Pros and Cons of Moving For a Job
Many people find themselves facing a move due to a job relocation. It’s very common and it can be exciting, but that doesn’t mean it’s going to be easy. You have to pick up and move for a job that may be located in another city or even another state. While you’ll enjoy the extra perks of that lucrative promotion, you may also be wondering how you’ll handle a move of this magnitude.
There are pros and cons to both sides of the coin, so here’s a look at the pluses and minuses.
Moving to another city or state will expose you to a whole new culture and social circle. You can approach this move as an adventure, one that can offer you many benefits, such as:
1. Career advancement
If you’re willing to move for your job, it must be one that you enjoy, hopefully one that’s rewarding, that pays well and that matches your interests, needs and ambitions. When you accept a job relocation, you are making a commitment to fulfilling your career dreams, developing your skills and building business connections – all while doing something you love. You can advance professionally and even become an expert in your industry, putting you one step closer to job security.
2. Higher quality of life
Relocating not only improves your financial situation but your overall standard of living as well. There may be several reasons for this:
- Your salary is likely higher. In fact, you may even earn more depending on what area of the country it is.
- The cost of living may be lower so you’ll have a bigger disposable income even with equal pay.
- You may get a lot more employee benefits with the new position.
- Local tax laws may stretch your dollar further.
- You may have a higher quality of life, with access to an efficient transportation system, great schools, quality healthcare, and a rich cultural scene.
3. Personal growth
What better time to start over and develop a better version of yourself than through a job relocation? This will:
- Give you access to new experiences and opportunities to pursue.
- Break you of a routine that may have been getting dull in your old job.
- Bring zest to your life through new people, places and recreation options.
- Allow you to start with a clean slate, purging what you didn’t like about your old life and working on new personal growth.
- Help you overcome challenges without knowing you can fall back on the security of old friends and colleagues.
- Allow you to become more resilient and self-reliant.
- Expose you to new ways of thinking and beliefs as you meet new people.
- Make you more open-minded and tolerant.
- Improve your social and communication skills.
- Become part of a whole new community.
4. Bigger social circle
Making new friends, networking and building new business connections all come with the territory when relocating for work in Texas. You’ll have the opportunity to join professional associations, organizations, groups, and clubs, which in turn will expand your social circle. Often times, when we don’t know anyone after moving, it’s our work colleagues and associates who become our first friends. This is a valuable factor to consider, as it can ease the transition of a job transfer to a new city where you may not know anyone at all.
While some people embrace change as a matter of course, others steer clear of it whenever they can. You may not be relishing the thought of starting over somewhere new, not just at work but in the community too. If you have a family, they may not take kindly to being uprooted either.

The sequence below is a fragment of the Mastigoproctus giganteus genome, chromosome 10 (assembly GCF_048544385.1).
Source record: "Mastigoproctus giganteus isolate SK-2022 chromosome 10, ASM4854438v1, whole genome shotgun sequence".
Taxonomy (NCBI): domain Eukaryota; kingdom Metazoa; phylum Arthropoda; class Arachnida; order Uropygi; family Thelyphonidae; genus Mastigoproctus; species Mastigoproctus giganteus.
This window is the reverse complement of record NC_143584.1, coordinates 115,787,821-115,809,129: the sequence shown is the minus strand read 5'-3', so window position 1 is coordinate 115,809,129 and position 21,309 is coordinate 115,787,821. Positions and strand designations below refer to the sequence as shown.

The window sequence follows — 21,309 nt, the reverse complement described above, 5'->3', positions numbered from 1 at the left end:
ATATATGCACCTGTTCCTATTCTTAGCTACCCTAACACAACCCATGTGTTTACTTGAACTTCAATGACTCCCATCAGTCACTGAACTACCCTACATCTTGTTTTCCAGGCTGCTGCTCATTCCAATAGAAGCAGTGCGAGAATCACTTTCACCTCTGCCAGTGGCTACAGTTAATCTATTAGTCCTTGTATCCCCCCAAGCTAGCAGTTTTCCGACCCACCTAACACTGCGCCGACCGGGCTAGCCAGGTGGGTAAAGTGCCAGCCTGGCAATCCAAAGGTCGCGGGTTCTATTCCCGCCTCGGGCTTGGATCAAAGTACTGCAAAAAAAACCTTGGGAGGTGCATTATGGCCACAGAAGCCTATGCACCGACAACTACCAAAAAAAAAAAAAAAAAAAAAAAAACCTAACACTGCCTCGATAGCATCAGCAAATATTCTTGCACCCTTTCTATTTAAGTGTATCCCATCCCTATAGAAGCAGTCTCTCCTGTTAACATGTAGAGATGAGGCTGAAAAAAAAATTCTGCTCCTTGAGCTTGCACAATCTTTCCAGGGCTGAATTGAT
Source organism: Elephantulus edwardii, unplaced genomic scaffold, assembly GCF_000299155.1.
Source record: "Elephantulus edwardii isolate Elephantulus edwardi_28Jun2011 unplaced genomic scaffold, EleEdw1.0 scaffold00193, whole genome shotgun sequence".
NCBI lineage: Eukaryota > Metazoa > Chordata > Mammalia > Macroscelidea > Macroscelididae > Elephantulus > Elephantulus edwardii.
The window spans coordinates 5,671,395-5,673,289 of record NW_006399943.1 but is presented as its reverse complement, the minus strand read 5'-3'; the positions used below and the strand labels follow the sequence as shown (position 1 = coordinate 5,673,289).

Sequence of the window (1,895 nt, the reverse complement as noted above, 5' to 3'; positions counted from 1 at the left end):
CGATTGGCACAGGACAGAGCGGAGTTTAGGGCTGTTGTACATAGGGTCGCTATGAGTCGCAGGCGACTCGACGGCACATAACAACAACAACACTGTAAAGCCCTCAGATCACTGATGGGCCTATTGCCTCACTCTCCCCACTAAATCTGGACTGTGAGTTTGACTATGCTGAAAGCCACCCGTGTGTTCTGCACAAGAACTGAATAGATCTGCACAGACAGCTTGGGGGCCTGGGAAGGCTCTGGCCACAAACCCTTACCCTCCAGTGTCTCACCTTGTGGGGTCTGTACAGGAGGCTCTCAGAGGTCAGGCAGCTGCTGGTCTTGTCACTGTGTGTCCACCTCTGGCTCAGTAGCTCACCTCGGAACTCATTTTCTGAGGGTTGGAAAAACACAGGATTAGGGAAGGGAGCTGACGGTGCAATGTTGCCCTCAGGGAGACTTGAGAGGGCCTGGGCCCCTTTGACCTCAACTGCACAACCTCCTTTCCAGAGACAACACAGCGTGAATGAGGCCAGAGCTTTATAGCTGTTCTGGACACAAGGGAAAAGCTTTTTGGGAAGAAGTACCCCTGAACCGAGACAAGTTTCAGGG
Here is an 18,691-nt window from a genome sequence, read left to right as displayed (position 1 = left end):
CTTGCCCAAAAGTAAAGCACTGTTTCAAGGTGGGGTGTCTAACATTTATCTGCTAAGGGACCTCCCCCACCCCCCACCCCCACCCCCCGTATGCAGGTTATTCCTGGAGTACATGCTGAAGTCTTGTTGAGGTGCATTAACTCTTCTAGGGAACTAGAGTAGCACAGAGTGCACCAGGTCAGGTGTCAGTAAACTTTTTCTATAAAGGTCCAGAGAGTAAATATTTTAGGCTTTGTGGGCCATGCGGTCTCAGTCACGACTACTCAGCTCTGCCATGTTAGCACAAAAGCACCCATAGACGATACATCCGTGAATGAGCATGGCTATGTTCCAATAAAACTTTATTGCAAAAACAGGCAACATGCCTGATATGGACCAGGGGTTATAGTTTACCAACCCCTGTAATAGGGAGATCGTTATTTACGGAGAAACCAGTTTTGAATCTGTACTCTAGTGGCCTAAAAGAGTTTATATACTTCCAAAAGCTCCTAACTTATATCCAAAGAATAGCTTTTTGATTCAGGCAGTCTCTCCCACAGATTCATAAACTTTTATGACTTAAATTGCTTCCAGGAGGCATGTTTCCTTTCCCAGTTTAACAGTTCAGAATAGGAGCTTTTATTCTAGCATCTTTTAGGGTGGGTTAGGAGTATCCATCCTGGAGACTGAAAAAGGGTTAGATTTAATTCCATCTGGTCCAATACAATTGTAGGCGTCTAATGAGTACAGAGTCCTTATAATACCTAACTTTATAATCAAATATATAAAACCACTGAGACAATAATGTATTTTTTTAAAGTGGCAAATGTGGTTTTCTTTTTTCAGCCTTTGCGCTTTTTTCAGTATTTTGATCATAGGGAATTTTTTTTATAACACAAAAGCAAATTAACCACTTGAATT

Job relocations can be stressful and challenging, not to mention expensive. Here are some cons of making the move for work.
1. Cost and Time
Moving to a new city for a job, even with a pay raise, can get quite costly and time consuming. You have to think about:
- Selling your home
- Finding a new one
- Researching movers
- Getting estimates
- Hiring movers
- Arranging for the shipment or driving of your car to the new place
- Buying packing supplies
- Lodging and food along the way
- Storage fees to fill any gaps
On top of all that, you’ll be busy tackling a mountain of paperwork to change your address, switch utility companies, collect medical and school records, and update documents such as registrations, licenses and insurance policies. As you can see, moving involves a lot of hard work and running around.
You’ll have to make sure you have a nest egg built up to pay for all the costs of a long-distance move, which can really add up. These include airfare, insurance costs, parking permits, security deposits, and much more. Ask your employer if they will cover some or all of the costs to relocate.
2. Uprooting your family
If you have a family, you’ll have to contend with their feelings about the move, and they may not be happy about being uprooted. Your kids may have established connections in the neighborhood and at school, and your spouse may have his or her own job they don’t want to leave.
3. Parting with friends, neighbors and extended family members
Leaving the known for the unknown is never easy. You will likely be leaving behind a lot of friends, neighbors and extended family members when relocating for a job – and this prospect can be overwhelming. You will be faced with developing a whole new support system in the new city, a prospect that can take a lot of time and effort.
In the end, the decision to move for a job is a highly personal one. You may not have a choice if your old position is being phased out, or you may be presented with the option of staying in your old job and being promoted to a new one. Whatever the case, get a trusted mover on your side to help make it happen.
Contact Luke’s Moving
Find yourself having to move for a job? No worries. Contact us today for a free quote in Dallas at 817-752-9366. We specialize in relocations of all types and sizes.